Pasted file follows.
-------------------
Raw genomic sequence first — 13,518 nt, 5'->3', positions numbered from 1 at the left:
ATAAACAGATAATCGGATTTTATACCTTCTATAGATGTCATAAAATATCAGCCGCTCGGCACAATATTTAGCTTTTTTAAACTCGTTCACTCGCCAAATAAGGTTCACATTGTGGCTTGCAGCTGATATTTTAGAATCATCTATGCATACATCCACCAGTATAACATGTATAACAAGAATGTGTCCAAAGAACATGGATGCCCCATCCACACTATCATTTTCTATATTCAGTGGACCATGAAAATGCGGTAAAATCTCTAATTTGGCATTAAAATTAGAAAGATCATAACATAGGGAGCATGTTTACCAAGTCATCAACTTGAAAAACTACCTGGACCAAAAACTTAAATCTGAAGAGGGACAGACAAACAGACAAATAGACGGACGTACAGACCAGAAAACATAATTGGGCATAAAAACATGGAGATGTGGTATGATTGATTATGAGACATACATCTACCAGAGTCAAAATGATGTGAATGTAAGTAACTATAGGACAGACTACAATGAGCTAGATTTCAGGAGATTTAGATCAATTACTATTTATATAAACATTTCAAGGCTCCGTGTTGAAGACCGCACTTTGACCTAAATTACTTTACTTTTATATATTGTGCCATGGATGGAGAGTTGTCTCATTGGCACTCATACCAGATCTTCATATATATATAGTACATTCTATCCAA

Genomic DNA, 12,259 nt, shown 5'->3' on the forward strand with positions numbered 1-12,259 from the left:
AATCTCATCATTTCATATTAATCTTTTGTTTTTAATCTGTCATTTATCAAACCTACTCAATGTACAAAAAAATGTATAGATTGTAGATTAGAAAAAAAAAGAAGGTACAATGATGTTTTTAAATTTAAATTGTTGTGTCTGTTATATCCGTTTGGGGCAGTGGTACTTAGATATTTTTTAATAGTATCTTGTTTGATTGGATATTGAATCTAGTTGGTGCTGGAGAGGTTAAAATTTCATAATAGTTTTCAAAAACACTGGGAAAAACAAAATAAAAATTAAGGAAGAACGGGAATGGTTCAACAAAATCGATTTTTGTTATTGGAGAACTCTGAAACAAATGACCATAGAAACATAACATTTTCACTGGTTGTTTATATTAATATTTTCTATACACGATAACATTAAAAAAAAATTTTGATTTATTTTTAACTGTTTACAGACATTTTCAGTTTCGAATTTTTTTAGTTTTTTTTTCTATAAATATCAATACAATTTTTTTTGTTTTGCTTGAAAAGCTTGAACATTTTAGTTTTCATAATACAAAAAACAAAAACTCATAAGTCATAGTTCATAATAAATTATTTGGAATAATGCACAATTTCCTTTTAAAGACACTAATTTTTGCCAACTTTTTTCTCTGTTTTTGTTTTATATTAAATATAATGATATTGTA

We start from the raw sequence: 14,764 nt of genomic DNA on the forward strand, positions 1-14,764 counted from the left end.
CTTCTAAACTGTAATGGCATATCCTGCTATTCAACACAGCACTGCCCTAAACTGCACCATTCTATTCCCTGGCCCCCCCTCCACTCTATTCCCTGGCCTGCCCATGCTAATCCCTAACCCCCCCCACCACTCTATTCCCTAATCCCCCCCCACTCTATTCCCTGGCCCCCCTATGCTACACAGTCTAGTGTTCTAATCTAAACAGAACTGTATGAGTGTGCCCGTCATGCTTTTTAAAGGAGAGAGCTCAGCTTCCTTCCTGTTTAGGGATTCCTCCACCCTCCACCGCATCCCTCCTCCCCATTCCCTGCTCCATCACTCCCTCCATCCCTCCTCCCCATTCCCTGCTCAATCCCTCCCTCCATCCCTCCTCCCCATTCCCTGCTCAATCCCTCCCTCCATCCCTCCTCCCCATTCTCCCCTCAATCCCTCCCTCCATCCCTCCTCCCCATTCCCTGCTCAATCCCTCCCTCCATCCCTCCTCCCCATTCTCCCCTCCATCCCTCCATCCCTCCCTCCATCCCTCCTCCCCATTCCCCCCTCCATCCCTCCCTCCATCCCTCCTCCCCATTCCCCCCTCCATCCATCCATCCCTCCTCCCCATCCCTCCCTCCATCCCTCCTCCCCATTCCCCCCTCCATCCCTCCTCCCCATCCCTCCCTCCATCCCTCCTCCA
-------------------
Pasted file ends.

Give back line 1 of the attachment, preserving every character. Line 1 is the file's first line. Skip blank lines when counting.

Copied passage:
Raw genomic sequence first — 13,518 nt, 5'->3', positions numbered from 1 at the left: